There was a moment, about midway through the third Fantastic Beasts film, when Kowalski and Hicks are escaping from the dinner party/assassination attempt. They race up a stairway of magically-summoned book pages. It’s a slow-motion, vividly lit, beautifully shot sequence that lasts no more than ten seconds. It was my favorite part of the movie.
It was the only part of the movie where my eyes widened in wonder and I felt a little twinge of awe, the way the Harry Potter books made me feel when I first read them.
Had the rest of the movie even tried to emulate that one scene’s color, imagination, and excitement I would have walked out of the theater happy to anticipate another entry in the franchise. Instead, that ten seconds was an aberration. The rest of the movie is dark, dull, drab, and dour.
If there’s a prevailing color, it is grey.
Following a successful movie brings with it certain expectations, goals, and challenges. You have to find a way to recreate the magic (no pun intended) of the first film without it feeling redundant or tired. You have to expand the universe, tell a new story, and grow the characters without it feeling like abandoning what worked the first time around. It’s a tough task to follow a movie that works.
On the other hand, following a failure has its own set of challenges. You have to identify the “almosts” and tweak them just enough to make them work. You have to take an honest look at the mistakes, be humble enough to completely abandon what didn’t work and try entirely new things that might work.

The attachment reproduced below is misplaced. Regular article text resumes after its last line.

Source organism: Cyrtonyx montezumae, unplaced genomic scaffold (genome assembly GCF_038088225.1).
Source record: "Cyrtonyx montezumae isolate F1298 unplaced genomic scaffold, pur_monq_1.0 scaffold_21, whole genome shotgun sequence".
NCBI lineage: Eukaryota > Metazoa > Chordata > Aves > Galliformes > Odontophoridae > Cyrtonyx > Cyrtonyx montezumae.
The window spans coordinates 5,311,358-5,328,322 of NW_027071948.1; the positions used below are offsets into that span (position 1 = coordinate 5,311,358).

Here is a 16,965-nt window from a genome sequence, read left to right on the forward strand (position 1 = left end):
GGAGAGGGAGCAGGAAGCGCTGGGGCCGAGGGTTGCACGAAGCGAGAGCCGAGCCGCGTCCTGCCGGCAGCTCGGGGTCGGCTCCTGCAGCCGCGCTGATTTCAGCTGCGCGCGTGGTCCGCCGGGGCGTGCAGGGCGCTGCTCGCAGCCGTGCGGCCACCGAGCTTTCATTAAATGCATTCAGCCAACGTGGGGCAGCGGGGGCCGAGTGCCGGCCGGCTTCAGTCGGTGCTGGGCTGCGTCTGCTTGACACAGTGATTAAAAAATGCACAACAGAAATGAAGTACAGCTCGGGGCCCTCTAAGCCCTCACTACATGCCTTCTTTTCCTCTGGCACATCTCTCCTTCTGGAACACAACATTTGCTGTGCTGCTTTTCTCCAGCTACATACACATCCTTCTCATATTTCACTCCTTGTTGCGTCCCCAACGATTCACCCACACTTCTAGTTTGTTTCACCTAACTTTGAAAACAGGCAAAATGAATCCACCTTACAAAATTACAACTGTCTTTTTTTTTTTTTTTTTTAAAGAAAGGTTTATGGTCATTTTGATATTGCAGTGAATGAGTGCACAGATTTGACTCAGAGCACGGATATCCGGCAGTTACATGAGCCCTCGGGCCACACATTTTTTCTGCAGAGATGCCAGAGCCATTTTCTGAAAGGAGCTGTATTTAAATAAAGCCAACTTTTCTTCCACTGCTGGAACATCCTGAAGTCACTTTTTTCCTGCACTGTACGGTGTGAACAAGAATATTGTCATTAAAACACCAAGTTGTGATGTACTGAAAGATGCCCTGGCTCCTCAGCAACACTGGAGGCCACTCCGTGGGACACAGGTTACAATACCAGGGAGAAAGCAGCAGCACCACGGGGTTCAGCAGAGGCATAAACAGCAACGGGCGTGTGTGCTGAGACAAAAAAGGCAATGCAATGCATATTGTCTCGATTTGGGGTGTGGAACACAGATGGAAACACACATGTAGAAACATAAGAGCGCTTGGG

The first Fantastic Beasts film, which was released way back in 2016 had the unenviable task of following the uber-successful Harry Potter series. And yet, despite a few minor mistakes here and there, it did exactly what it needed to do: It did not try to reinvent the HP wheel, nor did it dare try to recreate the same moments and feelings of the original stories. Instead, it told its own tale, introduced new characters, and created its own tone. By and large, it was a great success.
The follow-up, however, was a flawed, flawed movie.
It had the task of following, not Harry Potter, but the first Fantastic Beasts movie. It too had to follow a successful film, though it had more of an advantage in that the first FB movie was nowhere near the tremendous box office monster that the original HP movies were, meaning there was less pressure on it. It also was, like the previous, an original story, not adapted from a novel, meaning all its twists and turns would be completely surprising to audiences. Everything was set up for a fun follow-up in what was announced as a five-part series. All “The Crimes of Grindelwald” needed to be was competent. It needed to rely on the new characters that were already well-liked, tell a fresh story, build on what worked, and tone down the misfires of the first.